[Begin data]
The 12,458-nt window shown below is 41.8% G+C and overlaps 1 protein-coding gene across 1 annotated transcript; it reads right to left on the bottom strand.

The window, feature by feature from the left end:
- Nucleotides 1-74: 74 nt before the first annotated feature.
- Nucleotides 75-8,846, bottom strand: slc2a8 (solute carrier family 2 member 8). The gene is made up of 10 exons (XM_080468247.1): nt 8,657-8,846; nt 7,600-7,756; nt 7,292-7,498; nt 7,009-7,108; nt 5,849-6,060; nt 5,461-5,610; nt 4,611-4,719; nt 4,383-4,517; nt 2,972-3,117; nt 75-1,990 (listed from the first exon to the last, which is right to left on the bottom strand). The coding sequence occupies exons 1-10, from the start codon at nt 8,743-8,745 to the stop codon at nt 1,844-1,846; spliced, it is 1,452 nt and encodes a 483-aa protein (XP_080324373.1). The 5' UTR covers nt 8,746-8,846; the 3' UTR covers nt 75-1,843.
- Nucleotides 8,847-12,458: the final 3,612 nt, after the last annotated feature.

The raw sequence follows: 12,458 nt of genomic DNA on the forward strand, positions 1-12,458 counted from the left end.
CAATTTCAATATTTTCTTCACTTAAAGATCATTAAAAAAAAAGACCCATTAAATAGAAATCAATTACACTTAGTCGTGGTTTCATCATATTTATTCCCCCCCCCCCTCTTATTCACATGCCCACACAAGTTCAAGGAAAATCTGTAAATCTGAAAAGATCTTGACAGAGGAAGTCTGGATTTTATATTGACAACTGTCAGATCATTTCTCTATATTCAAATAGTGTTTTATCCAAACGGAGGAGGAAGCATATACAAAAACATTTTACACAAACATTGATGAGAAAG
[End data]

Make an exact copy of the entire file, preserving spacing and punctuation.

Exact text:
The 12,458-nt window shown below is 41.8% G+C and overlaps 1 protein-coding gene across 1 annotated transcript; it reads right to left on the bottom strand.

The window, feature by feature from the left end:
- Nucleotides 1-74: 74 nt before the first annotated feature.
- Nucleotides 75-8,846, bottom strand: slc2a8 (solute carrier family 2 member 8). The gene is made up of 10 exons (XM_080468247.1): nt 8,657-8,846; nt 7,600-7,756; nt 7,292-7,498; nt 7,009-7,108; nt 5,849-6,060; nt 5,461-5,610; nt 4,611-4,719; nt 4,383-4,517; nt 2,972-3,117; nt 75-1,990 (listed from the first exon to the last, which is right to left on the bottom strand). The coding sequence occupies exons 1-10, from the start codon at nt 8,743-8,745 to the stop codon at nt 1,844-1,846; spliced, it is 1,452 nt and encodes a 483-aa protein (XP_080324373.1). The 5' UTR covers nt 8,746-8,846; the 3' UTR covers nt 75-1,843.
- Nucleotides 8,847-12,458: the final 3,612 nt, after the last annotated feature.

The raw sequence follows: 12,458 nt of genomic DNA on the forward strand, positions 1-12,458 counted from the left end.
CAATTTCAATATTTTCTTCACTTAAAGATCATTAAAAAAAAAGACCCATTAAATAGAAATCAATTACACTTAGTCGTGGTTTCATCATATTTATTCCCCCCCCCCCTCTTATTCACATGCCCACACAAGTTCAAGGAAAATCTGTAAATCTGAAAAGATCTTGACAGAGGAAGTCTGGATTTTATATTGACAACTGTCAGATCATTTCTCTATATTCAAATAGTGTTTTATCCAAACGGAGGAGGAAGCATATACAAAAACATTTTACACAAACATTGATGAGAAAG